Commentary on the Gospel: the Carpenter’s Son

Gospel for the Fourth Sunday in Ordinary Time (Cycle C) and commentary on the Gospel. A new weekly feature of the website.

Getting to know our Lord Jesus Christ
Opus Dei - Commentary on the Gospel: the Carpenter’s Son

Gospel (Lk 4:21-30)

He began by saying to them, “Today this scripture is fulfilled in your hearing.”

All spoke well of him and were amazed at the gracious words that came from his lips. “Isn’t this Joseph’s son?” they asked.

Jesus said to them, “Surely you will quote this proverb to me: ‘Physician, heal yourself!’ And you will tell me, ‘Do here in your hometown what we have heard that you did in Capernaum.’”

“Truly I tell you,” he continued, “no prophet is accepted in his hometown. I assure you that there were many widows in Israel in Elijah’s time, when the sky was shut for three and a half years and there was a severe famine throughout the land. Yet Elijah was not sent to any of them, but to a widow in Zarephath in the region of Sidon. And there were many in Israel with leprosy in the time of Elisha the prophet, yet not one of them was cleansed—only Naaman the Syrian.”

All the people in the synagogue were furious when they heard this. They got up, drove him out of the town, and took him to the brow of the hill on which the town was built, in order to throw him off the cliff. But he walked right through the crowd and went on his way.

Commentary

Everyone in the synagogue at Nazareth was astonished by Jesus’ succinct commentary on the text from Isaiah he has just read: “Today this scripture is fulfilled in your hearing.” He speaks with an authority that surprises them, and that seems presumptuous to those from his hometown. For he applies the words of the prophet, “the Spirit of the Lord is upon me,” to himself and to his own mission.

It is understandable that they are surprised and even scandalized, when someone they have known from childhood places himself as a reference point for interpreting Sacred Scripture. “Isn’t this Joseph’s son?” they remark to one another; isn’t he the son of a humble carpenter from our own town, the man who works in his father’s shop?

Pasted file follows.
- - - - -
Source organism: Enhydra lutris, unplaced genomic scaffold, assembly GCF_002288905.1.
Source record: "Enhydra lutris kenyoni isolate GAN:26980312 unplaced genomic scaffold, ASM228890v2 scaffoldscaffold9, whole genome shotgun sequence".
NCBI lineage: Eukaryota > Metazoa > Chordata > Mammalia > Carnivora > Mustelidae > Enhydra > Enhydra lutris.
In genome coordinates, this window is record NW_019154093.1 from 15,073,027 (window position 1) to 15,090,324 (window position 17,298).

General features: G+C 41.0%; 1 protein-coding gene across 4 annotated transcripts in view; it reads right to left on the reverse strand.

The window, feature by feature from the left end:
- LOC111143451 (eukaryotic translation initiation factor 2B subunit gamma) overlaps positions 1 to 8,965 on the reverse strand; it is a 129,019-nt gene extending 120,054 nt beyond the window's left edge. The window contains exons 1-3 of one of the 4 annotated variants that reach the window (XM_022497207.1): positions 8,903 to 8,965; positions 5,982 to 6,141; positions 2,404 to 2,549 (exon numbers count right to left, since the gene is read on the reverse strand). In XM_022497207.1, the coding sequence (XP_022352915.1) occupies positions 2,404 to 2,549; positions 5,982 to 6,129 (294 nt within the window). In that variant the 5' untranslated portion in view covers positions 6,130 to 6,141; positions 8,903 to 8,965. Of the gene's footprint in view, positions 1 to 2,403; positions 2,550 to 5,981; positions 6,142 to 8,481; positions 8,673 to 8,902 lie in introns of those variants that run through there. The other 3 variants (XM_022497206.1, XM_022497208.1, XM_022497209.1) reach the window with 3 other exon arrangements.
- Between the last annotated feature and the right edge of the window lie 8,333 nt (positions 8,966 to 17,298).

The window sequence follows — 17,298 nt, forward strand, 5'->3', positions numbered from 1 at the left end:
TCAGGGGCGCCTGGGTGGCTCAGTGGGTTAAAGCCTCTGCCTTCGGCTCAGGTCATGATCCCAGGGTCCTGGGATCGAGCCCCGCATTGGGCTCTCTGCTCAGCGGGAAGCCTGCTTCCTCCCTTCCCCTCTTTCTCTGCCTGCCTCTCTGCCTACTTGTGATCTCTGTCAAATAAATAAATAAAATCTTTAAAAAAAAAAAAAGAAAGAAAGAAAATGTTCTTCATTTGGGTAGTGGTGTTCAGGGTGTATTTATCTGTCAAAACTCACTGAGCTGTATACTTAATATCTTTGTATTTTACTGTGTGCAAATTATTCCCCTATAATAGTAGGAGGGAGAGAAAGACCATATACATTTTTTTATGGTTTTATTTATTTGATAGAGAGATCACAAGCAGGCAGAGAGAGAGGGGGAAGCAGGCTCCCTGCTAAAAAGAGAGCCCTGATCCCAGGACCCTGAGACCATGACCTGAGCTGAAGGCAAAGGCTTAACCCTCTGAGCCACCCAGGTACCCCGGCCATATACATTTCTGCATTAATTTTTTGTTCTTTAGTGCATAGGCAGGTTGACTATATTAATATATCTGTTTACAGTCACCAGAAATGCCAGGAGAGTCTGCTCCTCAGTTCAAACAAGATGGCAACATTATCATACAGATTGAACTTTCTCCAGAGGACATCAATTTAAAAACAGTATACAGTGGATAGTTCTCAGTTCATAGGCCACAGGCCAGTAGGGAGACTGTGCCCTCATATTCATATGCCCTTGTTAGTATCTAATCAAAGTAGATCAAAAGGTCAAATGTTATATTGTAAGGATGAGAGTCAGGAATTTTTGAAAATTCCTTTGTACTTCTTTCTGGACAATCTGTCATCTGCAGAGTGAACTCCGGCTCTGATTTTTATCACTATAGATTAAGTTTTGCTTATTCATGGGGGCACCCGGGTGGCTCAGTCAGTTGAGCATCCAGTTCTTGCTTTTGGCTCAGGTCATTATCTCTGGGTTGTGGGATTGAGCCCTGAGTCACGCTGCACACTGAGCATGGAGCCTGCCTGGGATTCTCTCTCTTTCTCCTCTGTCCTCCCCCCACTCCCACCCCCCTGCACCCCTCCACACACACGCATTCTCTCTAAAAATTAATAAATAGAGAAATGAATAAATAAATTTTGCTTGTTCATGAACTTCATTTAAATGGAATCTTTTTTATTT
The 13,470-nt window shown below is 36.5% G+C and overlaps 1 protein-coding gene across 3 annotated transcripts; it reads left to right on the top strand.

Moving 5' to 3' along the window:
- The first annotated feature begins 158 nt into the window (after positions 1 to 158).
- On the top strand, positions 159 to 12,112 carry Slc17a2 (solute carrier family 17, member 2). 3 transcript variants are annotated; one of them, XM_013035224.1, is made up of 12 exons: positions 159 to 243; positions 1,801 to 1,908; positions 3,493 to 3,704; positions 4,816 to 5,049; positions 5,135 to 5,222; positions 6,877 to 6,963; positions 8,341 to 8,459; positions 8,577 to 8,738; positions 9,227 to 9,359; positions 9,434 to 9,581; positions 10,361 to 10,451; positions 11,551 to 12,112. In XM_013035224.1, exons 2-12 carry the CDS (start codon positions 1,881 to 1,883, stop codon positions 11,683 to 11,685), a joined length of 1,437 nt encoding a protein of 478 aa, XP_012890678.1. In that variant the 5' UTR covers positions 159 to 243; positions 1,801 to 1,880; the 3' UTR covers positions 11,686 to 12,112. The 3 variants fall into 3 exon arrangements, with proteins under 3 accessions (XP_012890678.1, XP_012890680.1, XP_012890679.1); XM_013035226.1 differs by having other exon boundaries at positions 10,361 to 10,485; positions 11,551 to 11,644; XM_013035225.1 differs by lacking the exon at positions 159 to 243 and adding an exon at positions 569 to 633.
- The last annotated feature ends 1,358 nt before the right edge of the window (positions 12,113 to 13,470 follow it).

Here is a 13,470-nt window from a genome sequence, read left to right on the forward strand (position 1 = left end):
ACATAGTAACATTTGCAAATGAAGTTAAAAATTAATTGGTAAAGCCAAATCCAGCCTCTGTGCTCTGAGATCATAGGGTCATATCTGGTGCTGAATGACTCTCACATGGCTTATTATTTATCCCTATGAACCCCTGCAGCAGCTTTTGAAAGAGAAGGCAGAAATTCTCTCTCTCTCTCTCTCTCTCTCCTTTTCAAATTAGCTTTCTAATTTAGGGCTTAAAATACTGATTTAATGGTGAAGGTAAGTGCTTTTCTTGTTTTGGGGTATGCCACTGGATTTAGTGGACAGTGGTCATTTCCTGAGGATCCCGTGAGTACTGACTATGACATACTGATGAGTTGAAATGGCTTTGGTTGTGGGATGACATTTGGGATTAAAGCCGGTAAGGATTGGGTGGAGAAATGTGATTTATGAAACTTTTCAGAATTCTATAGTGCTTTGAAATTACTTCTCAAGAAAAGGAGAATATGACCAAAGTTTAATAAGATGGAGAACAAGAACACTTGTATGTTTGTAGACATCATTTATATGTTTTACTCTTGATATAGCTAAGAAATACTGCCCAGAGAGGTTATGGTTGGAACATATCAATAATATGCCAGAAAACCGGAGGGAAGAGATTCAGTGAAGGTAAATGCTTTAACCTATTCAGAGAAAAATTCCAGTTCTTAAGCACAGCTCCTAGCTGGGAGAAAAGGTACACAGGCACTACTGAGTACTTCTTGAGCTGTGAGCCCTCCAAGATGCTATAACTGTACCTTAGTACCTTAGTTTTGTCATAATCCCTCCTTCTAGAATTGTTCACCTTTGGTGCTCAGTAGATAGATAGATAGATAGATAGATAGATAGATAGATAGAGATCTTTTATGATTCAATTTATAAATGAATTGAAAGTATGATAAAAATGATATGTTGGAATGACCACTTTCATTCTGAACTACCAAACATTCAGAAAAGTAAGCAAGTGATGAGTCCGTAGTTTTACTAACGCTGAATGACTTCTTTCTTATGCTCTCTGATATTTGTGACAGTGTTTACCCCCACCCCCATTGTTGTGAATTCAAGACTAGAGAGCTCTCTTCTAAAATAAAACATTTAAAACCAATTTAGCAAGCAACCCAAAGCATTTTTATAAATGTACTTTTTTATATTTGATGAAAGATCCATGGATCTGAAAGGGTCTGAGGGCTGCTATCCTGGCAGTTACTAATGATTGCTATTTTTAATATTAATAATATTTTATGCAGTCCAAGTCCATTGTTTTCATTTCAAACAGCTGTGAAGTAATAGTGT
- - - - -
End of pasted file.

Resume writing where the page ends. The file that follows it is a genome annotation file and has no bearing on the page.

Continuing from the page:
Jesus is a good manual worker from a small village. He is just another person in the town. But the rumors being spread about his actions in Capharnaum and the words he has just spoken seem to indicate a special connection with God. On the one hand, his origin is well known, but it is completely unknown on the other. Who is Jesus really? That is the great question to which the Gospels respond: Jesus is the Son of God who has become man in order to redeem us from our sins and give us example of how we should act.[1]

Jesus is perfectus Deus, perfectus homo, perfect God and perfect man, and the first example he gives us, during the greater part of his life, is that of a good worker. How could we not feel the attraction of Jesus’ life, so much like our own? “Our Lord’s whole life fills me with love for him,” Saint Josemaria says, “but I have a special weakness for his thirty hidden years spent in Bethlehem, Egypt and Nazareth. That period, so long in comparison with his public life and which the Gospels hardly mention, might seem empty of any special meaning to a person who views it superficially. And yet, I have always maintained that this silence about Our Lord’s early life speaks eloquently for itself, and contains a wonderful lesson for us Christians. They were years of intense work and prayer, years during which Jesus led an ordinary life, a life like ours, we might say, which was both divine and human at the same time. In his simple workshop, unnoticed, he did everything to perfection, just as he was later to do before the multitudes.”[2]

Jesus acts with great naturalness and sincerity, exactly as who he is, without seeking admiration and with no fear of being misunderstood. Seeing the stirrings of criticism in the attitude of his fellow townsmen, he refuses to perform a miracle to satisfy their unhealthy curiosity and win people’s admiration, nor does he moderate his speech and cover over the force of the truth. Therefore his words are provocative: “no prophet is accepted in his hometown.” And the examples he uses are also meant to provoke. He mentions two miracles cited in the sacred books, one by Elijah and another by Elisha, worked for the benefit not of Israelites but of foreigners.

The reaction of those listening to him in the synagogue was immediate: “they were furious when they heard this. They got up, drove him out of the town, and took him to the brow of the hill on which the town was built, in order to throw him off the cliff.”

Is Jesus a rabble-rouser? Nothing could be further from the truth. He is a peaceful man who calmly walks away from those who are furious with him. He does not try to conform to what the others want to see or hear, but rather, right from the outset, he behaves in a way that he will later solemnly proclaim before Pilate: “For this I was born, and for this I have come into the world, to bear witness to the truth” (Jn 18:37). Work that is well done, truth and consistency in his life: this is the personality of Jesus that we see in the Gospel.


[1] Cf. Saint Thomas Aquinas, Collatio 6 Super Credo in unum Deum

[2] Saint Josemaría, Friends of God, no. 56.